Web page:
Taking Pride in Burke Pride
On September 2, the MHA joined in on the second annual Burke Pride celebration sponsored by LGBT Burke. The event was peaceful, uplifting, and joyous! People from all over Burke County came out to show support and join in the fun. Local vendors, BBQ, line dancing, and the music of DJ Poe Mack kept the festival hopping.
Last year’s Burke Pride was invaded by quite a few protesters who shouted a loud mixture of Bible verses, vulgarities, and threats from the sidelines. This year, MHA President, Isaac Crouch, came up with a brilliant deterrent. He reached out to local businesses and organizations and got pledges to donate one dollar to Equality NC for every minute negative protesters were on site. The MHA, individual members, and local citizens also made pledges. The Morganton News Herald covered the initiative prior to the festival. Protester turnout was tiny this year. Every ten minutes, the MHA would ring a loud bell and thank the protesters as another $150 was being donated on their behalf!
Pretty quickly the protesters were visibly deflated and discouraged. Isaac Crouch noted, “While the money being raised was awesome, I think that the most powerful part of the counter-protest was the positivity. They are used to being yelled at and hated, and this justifies their cause in their eyes. They are not used to being thanked profusely; they aren’t used to smiling faces and expressions of joy as a direct result their presence.” The final tally was a whopping $2323!
Humans Invade Asheville Arboretum
In August, our monthly Family Event took us to the Asheville Arboretum to explore the beautiful plants and natural space that is continually being maintained there. We journeyed through the manicured gardens, the butterfly garden, the bonsai exhibit, and ended with watching Thomas the Tank Engine travel through an awesome model train set. We enjoyed good company, a picnic lunch in the shade of an oak tree, and lots of laughs – until maybe the disagreement over the feather. 😊 The adults and children had a wonderful time being humans together surrounded by nature.
MHA Improv Workshop
Humanists s-t-r-e-t-c-h-e-d their comfort zones in mid-August at the first ever MHA Workshop. Abigail Taylor led participants on a journey of laughter, spontaneity, and self-discovery amid the shade trees and natural beauty of Lake James State Park. Abby described improv as “a philosophy that can be applied to all areas of life and done by anyone whether they are an aspiring performer or just want to build self-confidence and awareness.”
If you missed this excellent workshop, do not despair. Abby has agreed to do an encore at the 2nd Annual MHA Camping Trip the weekend of September 15 at Betsey’s Old Country Store and Campground.
My name is John W. Clark. I was born March 17th, 1945. I was raised both in North Carolina and New York City. I finally settled in N.C. about 35 years ago. I’ve been married twice, have six kids, 12 grand kids, and 16 great grand kids.
I think of myself as a renaissance man as I am interested in all of the arts and all of the sciences, including theoretical physics and all of the religions of the world. I paint, and sculpt, and invent and build things. I write poetry, am trying to write two books, one about the wisdom of the ancients, and another about correlations between the insights realized by the ancients and modern physicists. I am also in the process of building a human-powered ornithopter. I have worked as a systems analyst, a muralist, a glass carver, and a high-end antique furniture restorer. The oldest piece I ever worked on was an 11th century Moorish King’s desk that sold for half of a million dollars.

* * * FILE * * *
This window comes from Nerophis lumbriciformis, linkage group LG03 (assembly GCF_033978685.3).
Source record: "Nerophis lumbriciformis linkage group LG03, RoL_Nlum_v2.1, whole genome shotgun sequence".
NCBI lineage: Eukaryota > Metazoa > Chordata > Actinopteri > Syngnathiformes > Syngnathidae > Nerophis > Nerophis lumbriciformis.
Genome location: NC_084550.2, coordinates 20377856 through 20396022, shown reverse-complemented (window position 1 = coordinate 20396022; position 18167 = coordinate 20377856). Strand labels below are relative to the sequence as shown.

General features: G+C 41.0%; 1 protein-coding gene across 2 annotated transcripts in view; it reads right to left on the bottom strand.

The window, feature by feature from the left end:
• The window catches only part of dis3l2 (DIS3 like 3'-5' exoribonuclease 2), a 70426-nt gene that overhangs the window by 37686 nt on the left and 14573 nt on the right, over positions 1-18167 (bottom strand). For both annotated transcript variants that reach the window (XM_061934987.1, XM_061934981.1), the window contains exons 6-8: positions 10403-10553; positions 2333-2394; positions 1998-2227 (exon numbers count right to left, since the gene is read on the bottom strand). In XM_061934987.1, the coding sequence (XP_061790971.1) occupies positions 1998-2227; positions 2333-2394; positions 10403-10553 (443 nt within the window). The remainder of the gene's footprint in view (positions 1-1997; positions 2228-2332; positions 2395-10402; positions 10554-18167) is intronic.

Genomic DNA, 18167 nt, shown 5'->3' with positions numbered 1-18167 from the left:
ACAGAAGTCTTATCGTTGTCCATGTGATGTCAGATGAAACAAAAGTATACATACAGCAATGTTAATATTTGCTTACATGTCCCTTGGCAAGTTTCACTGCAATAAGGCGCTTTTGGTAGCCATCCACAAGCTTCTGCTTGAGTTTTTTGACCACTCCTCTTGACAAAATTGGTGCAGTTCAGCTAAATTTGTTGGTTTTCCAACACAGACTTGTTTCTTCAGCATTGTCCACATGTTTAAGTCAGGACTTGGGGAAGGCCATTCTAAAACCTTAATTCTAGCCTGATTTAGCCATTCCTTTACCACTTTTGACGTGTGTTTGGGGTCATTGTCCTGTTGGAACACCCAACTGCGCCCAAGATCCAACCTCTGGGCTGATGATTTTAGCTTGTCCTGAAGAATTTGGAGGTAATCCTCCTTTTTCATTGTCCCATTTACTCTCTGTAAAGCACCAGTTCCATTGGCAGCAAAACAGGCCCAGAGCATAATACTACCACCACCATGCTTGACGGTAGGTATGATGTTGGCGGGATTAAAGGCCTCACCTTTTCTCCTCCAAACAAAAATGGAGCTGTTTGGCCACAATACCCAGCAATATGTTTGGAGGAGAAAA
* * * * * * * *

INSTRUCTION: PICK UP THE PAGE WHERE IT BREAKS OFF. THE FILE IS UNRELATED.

I live in Granite Falls. I call myself a Unitarian Universalist, and a Humanist, as well as a democratic socialist I live by the golden rule and like to think love comes before your particular belief system. I also believe that to be a real human being you have to be brave enough, to be honest, open loving and loyal. If you cannot be those things you are probably not much of a human at all. I am rowdy opinionated and more honest than others like, but I love everyone. I believe the purpose of life is to celebrate the fact of its own existence, not to be feared but embraced with a full appetite. Love you guys. Finally found my peeps at 72 years of age. Isn’t it grand!
Designer: How did it begin? My interest in design unfolded at a very young age when I produced fashion shows in the basement of my parent’s house and restaged rooms in various spaces. Through the years, my fervor for expressing personal style has evolved from fashion to design. I am currently co-owner of REFRESH. INTERIOR + REDESIGN located in the Oak Hill Iron showroom in downtown Morganton.
Marathoner: I began running as a hobby and means of rehabilitating a foot injury. Over the years, the hobby became a passion and has taken me to innumerable race events (half & full marathons, trail races, Ragnar relays). I find much joy in sharing my enthusiasm for the sport by working with others to achieve their running goals and helping to make their race dreams become a reality.
One of the highlights of my running was in 2014 when I ran the Mt. Kilimanjaro Marathon. Rusty and I fell in love with every aspect of Tanzania. From the locals and their culture, the energetic children and workers of the Upendo Orphanage, to the countless sights and sounds, it was all memorable beyond measure.